i don't see any paint on those fellows. what color do they use? our soil is sandy clay way far down.

Abandoned in Pasadena said...

This sounds like a class that you will be teaching to other adult teachers to pass on to their students.

Here the wells are between 15 -30 feet depending on where you live.

Why do you call it your Twig Forest? Is it because of the size of the trees?

I spent most of my youth clearing, making trails for my kids to ride their ponies, dirt bikes and just plain walking trails...it's great exercise and who needs the gym when you do that?

I finally got smart and dug around a trees roots and just kept pushing & then digging, until it would finally fall over, roots and all. Then later my husband would come with his chainsaw and cut it up for our firewood...and then I'd burn the stumps.

Rexroth's Daughter said...

Looking forward to hearing about your day with other adults talking about water. Sounds like a great way to spend the day.

doubleknot said...

Sounds like a great place.Hope you didn't mess up your mirrors.
Sounds so healthy for the boys to be out and having fun with Dad near by.
Hope you enjoy your water class and maybe can share some of your new learned knowledge - I may not use it but you never know who I may pass it on to.
Have fun with the adults - my room mate and I are in our second day of watching three small grandkids - Mom is in the hospital and Dad is at work. Grandpa is getting a little impatient in his 'old' age but when he speaks they listen.

vicki said...

You're a regular divining rod there, F.C. A man who can find water always has a role in the village. This sounds like a good day of exploration with another good day of education coming up. Enjoy.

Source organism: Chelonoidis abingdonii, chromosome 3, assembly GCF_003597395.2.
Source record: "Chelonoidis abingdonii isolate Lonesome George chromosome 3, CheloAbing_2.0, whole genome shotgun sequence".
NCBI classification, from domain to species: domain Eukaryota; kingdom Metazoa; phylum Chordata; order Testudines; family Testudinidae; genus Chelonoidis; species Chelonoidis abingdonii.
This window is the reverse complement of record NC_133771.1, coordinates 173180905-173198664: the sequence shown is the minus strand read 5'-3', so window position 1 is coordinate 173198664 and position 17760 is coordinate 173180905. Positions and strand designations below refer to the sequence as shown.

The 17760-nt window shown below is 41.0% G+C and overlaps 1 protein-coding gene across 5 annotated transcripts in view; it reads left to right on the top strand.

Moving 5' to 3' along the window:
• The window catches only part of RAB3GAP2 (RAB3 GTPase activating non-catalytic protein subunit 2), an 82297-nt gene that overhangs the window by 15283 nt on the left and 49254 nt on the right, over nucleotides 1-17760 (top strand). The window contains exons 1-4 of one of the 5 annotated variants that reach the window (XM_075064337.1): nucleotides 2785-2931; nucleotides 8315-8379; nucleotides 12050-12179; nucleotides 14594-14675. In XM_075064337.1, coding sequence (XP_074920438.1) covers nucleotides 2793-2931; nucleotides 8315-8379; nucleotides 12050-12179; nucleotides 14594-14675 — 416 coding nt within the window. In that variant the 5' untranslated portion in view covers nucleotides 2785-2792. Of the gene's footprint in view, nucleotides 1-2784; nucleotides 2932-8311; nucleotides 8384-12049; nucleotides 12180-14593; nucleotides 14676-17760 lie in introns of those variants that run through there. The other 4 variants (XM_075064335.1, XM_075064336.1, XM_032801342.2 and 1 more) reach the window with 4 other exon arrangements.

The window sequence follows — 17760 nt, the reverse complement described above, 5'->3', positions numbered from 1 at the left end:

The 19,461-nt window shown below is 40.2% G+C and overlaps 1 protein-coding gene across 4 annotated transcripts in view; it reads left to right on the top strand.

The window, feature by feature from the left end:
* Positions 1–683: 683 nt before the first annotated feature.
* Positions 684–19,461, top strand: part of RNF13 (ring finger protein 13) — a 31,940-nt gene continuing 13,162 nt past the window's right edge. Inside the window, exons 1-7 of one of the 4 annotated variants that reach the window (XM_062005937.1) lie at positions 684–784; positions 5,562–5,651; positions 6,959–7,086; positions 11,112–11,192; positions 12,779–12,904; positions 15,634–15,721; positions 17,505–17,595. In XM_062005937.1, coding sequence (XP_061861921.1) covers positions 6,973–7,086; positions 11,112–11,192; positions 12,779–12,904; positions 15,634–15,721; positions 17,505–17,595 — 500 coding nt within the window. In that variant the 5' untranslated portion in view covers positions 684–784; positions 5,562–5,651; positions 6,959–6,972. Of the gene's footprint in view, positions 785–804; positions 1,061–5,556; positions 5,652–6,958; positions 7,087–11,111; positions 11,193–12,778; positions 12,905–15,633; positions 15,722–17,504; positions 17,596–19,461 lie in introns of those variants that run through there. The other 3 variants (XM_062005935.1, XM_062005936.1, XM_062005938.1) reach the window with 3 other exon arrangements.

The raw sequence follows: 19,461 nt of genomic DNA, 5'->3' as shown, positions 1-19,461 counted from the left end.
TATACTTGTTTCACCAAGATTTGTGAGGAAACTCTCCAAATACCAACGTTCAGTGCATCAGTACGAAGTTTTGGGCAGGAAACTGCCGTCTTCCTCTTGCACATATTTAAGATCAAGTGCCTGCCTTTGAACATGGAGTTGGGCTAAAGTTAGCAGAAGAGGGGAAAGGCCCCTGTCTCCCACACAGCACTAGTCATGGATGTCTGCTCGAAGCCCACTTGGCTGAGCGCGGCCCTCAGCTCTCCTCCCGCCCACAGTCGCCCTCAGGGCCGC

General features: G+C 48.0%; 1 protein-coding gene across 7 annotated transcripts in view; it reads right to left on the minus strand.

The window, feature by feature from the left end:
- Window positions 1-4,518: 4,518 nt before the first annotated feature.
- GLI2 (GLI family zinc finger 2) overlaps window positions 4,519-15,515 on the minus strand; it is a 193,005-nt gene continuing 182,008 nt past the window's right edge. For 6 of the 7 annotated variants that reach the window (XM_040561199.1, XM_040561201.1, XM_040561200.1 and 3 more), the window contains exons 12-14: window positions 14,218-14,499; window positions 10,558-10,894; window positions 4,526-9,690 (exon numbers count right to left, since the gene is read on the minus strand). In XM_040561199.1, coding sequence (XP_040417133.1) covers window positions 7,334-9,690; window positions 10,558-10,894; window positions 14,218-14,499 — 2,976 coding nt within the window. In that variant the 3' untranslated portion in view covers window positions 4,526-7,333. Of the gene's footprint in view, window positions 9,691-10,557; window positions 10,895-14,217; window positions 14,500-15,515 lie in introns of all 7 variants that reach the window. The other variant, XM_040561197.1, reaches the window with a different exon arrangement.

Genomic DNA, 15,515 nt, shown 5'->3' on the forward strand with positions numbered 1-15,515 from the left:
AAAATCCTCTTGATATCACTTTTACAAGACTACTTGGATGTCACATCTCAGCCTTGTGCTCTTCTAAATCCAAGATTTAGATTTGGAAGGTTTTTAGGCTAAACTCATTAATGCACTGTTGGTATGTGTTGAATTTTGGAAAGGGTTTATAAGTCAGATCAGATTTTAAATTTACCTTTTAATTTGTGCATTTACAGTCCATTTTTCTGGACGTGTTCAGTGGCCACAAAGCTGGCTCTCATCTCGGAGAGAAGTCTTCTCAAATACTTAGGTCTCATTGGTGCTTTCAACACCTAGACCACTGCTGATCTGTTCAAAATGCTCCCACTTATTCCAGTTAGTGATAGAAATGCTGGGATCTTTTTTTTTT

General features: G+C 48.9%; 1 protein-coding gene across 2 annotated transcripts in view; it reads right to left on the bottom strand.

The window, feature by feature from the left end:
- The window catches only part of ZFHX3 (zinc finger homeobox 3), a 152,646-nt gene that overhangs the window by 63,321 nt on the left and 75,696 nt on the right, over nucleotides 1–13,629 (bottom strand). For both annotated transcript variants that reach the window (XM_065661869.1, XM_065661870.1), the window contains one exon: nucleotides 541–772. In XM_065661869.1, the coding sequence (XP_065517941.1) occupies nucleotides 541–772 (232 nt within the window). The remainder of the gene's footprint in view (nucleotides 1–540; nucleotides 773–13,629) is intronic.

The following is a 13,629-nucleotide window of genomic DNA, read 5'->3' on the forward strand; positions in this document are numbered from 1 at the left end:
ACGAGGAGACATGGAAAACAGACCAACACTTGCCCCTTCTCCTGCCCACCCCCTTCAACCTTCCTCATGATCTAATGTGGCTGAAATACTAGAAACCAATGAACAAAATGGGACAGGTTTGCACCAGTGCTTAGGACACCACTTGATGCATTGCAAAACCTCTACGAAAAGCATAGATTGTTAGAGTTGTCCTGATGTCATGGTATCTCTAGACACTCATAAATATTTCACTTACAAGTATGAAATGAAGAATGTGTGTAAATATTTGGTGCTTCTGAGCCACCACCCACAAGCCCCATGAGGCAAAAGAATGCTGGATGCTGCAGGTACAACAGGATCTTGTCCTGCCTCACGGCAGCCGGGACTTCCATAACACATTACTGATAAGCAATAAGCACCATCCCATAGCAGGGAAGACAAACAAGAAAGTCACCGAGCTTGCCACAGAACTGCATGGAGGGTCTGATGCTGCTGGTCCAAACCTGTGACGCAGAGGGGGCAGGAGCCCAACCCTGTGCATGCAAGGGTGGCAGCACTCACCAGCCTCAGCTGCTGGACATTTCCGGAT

OldHorsetailSnake said...

Can you get that water tested for chemicals, etc? I'd be interested in knowing whether it is indeed potable.

pablo said...

And what's that thing tied to the tree?

Floridacracker said...

To All,
You guys know I like to respond to each and every individual comment, but there's a thread running through most of your excellent (as usual) comments that requires a blanket answer to keep from repeating myself...

The groundwater quality question:
This is a 20 acre piece in the midst of a much larger forest. There's probably not much chance of pesticide or other manmade stuff in this water due to it's isolated nature. If I do stick a little driven well with a pitcher pump, it would not be for drinking,but for all those other watery uses at a campsite.

The training I went to was for teaching kids about groundwater, specifically FL's groundwater. It was centered around a locally produced PBS production called, " Waters Journey, The Hidden Rivers Of Florida". It is the most amazing video on the topic that I have ever seen...divers traveling underground through the aquifer for miles. Astounding.

The thing in the tree, Pablo, is an old deer feeder hanger someone stuck there before we owned the place.

The paintless boys have shed their safety gear and wiped off...plus I think they miss alot, DPR.

Twig Forest due to the skinny young pines, Abandoned.

Weary Hag said...

You have so much energy FC!

Nice descriptive on driving the Jeep through the brush and maneuvering it around.

Enjoy what little there is left of your Florida winter. Things are looking much brighter up north here as well!

Floridacracker said...

Hey Weary,
Thanks, actually I was wondering where my energy went tonight. I have a new Steven King to read (Cell) and am having a hard time keeping my eyes open...it's only 8:16pm !!